Little Walter scored fourteen top-ten hits on the Billboard R&B charts between 1952 and 1958, including two number-one hits (the second being "My Babe"[1] in 1955), a level of commercial success never achieved by his former boss Waters, nor by his fellow Chess blues artists Howlin' Wolf and Sonny Boy Williamson II. Following the pattern of "Juke", most of Little Walter's single releases in the 1950s featured a vocal performance on one side, and a harmonica instrumental on the other. Many of Walter's vocal numbers were originals that he or Chess A&R man Willie Dixon wrote or adapted and updated from earlier blues themes. In general, his sound was more modern and uptempo than the popular Chicago blues of the day, with a jazzier conception and less rhythmically rigid approach than other contemporary blues harmonica players.[2]

Upon his departure from Muddy Waters' band in 1952, he recruited a young band that was already working steadily in Chicago backing Junior Wells, The Aces, as his new backing band. The Aces consisted of brothers David and Louis Myers on guitars, and drummer Fred Below, and were re-christened "The Jukes" on most of the Little Walter records on which they appeared. By 1955 the members of The Aces/Jukes had each left Little Walter to pursue other opportunities, initially replaced by guitarists Robert "Junior" Lockwood and Luther Tucker, and drummer Odie Payne Others who worked in Little Walter's recording and touring bands in the '50s included guitarists Jimmie Lee Robinson and Freddie Robinson. Little Walter also occasionally included saxophone players in his touring bands during this period, among them a young Albert Ayler, and even Ray Charles on one early tour. By the late 1950s, Little Walter no longer employed a regular full-time band, instead hiring various players as needed from the large pool of local blues musicians in Chicago.[2]

Jacobs was frequently utilized on records as a harmonica accompanist behind others in the Chess stable of artists, including Jimmy Rogers, John Brim, Rocky Fuller, Memphis Minnie, The Coronets, Johnny Shines, Floyd Jones, Bo Diddley, and Shel Silverstein, and on other record labels backing Otis Rush, Johnny Young, and Robert Nighthawk.[2]

Jacobs suffered from alcoholism and had a notoriously short temper, which in late 1950s led to a series of violent altercations, minor scrapes with the law, and increasingly irresponsible behavior. This led to a decline in his fame and fortunes beginning in the late 1950s, although he did tour Europe twice, in 1964 and 1967. (The long-circulated story that he toured the United Kingdom with The Rolling Stones in 1964 has since been refuted by Keith Richards). The 1967 European tour, as part of the American Folk Blues Festival, resulted in the only film/video footage of Little Walter performing that is known to exist. Footage of Little Walter backing Hound Dog Taylor and Koko Taylor on a television program in Copenhagen, Denmark on 11 October 1967 was released on DVD in 2004. Further video of another recently discovered TV appearance in Germany during this same tour, showing Little Walter performing his songs "My Babe", "Mean Old World", and others were released on DVD in Europe in January 2009, and is the only known footage of Little Walter singing. Other TV appearances in the UK (in 1964) and the Netherlands (in 1967) have been documented, but no footage of these has been uncovered. Jacobs recorded and toured only infrequently in the 1960s, playing mainly in and around Chicago.[2]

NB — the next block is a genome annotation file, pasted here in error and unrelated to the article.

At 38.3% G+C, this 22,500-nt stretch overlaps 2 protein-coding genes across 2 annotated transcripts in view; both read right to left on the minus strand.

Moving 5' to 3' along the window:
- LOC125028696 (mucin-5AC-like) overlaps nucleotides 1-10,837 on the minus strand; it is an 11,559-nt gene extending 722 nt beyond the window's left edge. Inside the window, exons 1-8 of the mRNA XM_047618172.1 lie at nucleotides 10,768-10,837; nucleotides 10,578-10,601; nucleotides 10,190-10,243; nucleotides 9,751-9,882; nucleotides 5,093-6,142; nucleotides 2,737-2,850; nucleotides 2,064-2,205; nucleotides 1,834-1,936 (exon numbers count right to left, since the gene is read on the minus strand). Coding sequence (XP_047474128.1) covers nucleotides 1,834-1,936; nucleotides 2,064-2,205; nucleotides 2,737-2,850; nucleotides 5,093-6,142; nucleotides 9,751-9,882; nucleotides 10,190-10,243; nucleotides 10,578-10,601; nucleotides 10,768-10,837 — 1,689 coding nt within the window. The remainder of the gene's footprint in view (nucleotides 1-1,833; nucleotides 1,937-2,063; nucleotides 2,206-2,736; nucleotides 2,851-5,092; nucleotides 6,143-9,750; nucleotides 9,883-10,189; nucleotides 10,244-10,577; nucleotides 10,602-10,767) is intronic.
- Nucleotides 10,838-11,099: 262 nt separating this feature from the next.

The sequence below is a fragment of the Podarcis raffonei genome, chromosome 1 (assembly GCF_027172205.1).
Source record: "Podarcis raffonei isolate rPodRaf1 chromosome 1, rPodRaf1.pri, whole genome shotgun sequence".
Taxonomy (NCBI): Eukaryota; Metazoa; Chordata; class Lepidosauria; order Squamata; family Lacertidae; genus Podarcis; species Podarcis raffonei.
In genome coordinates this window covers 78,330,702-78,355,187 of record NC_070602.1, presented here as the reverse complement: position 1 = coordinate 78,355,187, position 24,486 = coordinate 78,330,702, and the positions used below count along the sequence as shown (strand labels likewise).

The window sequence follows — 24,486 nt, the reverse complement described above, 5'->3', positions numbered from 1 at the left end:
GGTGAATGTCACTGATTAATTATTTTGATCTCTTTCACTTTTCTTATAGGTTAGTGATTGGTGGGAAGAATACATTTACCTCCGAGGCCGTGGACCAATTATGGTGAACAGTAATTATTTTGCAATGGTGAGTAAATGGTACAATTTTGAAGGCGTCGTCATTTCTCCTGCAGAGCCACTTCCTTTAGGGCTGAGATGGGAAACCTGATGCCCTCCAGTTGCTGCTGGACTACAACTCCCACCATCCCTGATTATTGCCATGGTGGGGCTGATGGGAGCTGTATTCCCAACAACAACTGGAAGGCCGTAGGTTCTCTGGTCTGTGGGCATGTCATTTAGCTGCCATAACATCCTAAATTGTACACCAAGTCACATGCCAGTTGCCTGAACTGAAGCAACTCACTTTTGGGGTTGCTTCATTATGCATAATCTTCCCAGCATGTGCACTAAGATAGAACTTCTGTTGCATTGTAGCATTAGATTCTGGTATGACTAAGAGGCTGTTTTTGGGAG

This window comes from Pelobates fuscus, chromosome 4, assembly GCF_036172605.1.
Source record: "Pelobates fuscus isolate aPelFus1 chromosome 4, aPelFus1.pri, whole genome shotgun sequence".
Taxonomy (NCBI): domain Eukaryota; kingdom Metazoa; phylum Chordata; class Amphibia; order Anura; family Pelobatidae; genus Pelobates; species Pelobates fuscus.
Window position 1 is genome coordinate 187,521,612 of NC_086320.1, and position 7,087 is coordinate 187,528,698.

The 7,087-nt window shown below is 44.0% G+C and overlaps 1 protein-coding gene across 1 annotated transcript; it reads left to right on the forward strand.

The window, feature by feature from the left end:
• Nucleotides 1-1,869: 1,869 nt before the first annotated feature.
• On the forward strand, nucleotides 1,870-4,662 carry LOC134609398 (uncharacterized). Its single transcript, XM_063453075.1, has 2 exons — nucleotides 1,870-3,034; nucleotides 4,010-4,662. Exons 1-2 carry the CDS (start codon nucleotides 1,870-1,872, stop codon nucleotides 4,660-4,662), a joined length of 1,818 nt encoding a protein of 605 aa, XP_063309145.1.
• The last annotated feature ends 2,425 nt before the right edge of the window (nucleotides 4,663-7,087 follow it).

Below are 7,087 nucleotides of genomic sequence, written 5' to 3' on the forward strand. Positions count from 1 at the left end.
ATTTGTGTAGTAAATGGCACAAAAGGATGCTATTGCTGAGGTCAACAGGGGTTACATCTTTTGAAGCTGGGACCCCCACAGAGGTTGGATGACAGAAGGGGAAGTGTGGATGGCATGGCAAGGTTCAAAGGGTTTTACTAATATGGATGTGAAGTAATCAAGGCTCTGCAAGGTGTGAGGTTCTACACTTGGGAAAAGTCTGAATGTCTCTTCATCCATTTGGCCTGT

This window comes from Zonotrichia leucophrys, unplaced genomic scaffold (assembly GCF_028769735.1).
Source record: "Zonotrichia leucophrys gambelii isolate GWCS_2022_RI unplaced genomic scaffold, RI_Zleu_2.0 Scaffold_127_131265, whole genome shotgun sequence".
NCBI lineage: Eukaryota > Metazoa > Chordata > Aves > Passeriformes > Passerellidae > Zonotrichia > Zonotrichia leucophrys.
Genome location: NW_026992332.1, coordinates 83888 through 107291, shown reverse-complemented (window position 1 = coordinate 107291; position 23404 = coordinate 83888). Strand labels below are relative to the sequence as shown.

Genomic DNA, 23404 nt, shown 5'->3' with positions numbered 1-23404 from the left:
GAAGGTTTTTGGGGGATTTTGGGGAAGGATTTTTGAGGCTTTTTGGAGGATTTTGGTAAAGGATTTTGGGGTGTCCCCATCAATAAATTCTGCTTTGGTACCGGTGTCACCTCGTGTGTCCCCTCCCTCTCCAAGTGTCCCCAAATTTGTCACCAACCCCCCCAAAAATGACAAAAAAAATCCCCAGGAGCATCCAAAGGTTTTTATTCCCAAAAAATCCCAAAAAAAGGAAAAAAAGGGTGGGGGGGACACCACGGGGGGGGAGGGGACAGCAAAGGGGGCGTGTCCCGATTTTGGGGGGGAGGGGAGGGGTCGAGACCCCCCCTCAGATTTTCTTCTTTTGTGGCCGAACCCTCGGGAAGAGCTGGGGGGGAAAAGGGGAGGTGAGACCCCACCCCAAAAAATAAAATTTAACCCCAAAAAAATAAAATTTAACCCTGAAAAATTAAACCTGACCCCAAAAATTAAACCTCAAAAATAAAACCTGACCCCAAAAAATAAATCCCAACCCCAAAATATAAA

In 1967 Chess released a studio album featuring Little Walter with Bo Diddley and Muddy Waters titled Super Blues.[2]

Death[edit]

A few months after returning from his second European tour, he was involved in a fight while taking a break from a performance at a nightclub on the South Side of Chicago. The relatively minor injuries sustained in this altercation aggravated and compounded damage he had suffered in previous violent encounters, and he died in his sleep at the apartment of a girlfriend at 209 E. 54th St. in Chicago early the following morning.[2][10] The official cause of death indicated on his death certificate was "coronary thrombosis" (a blood clot in the heart); evidence of external injuries was so insignificant that police reported that his death was of "unknown or natural causes",[10] and there were no external injuries noted on the death certificate.[2] His body was buried at St. Mary's Cemetery in Evergreen Park, IL on February 22, 1968.[10] His grave remained unmarked until 1991, when fans Scott Dirks and Eomot Rasun had a marker designed and installed.

Legacy[edit]

Music journalist Bill Dahl described Little Walter as "king of all post-war blues harpists", who "took the humble mouth organ in dazzling amplified directions that were unimaginable prior to his ascendancy."[3] His legacy has been enormous: he is widely credited by blues historians as the artist primarily responsible for establishing the standard vocabulary for modern blues and blues rock harmonica players.[2][3] His influence can be heard in varying degrees in virtually every modern blues harp player who came along in his wake, from blues greats such as Junior Wells, James Cotton, George "Harmonica" Smith, Carey Bell, and Big Walter Horton, through modern-day masters Sugar Blue, Billy Branch, Kim Wilson, Rod Piazza, William Clarke, and Charlie Musselwhite, in addition to blues-rock crossover artists such as Paul Butterfield and John Popper of the band Blues Traveler.[2] Little Walter was portrayed in the 2008 film, Cadillac Records, by Columbus Short.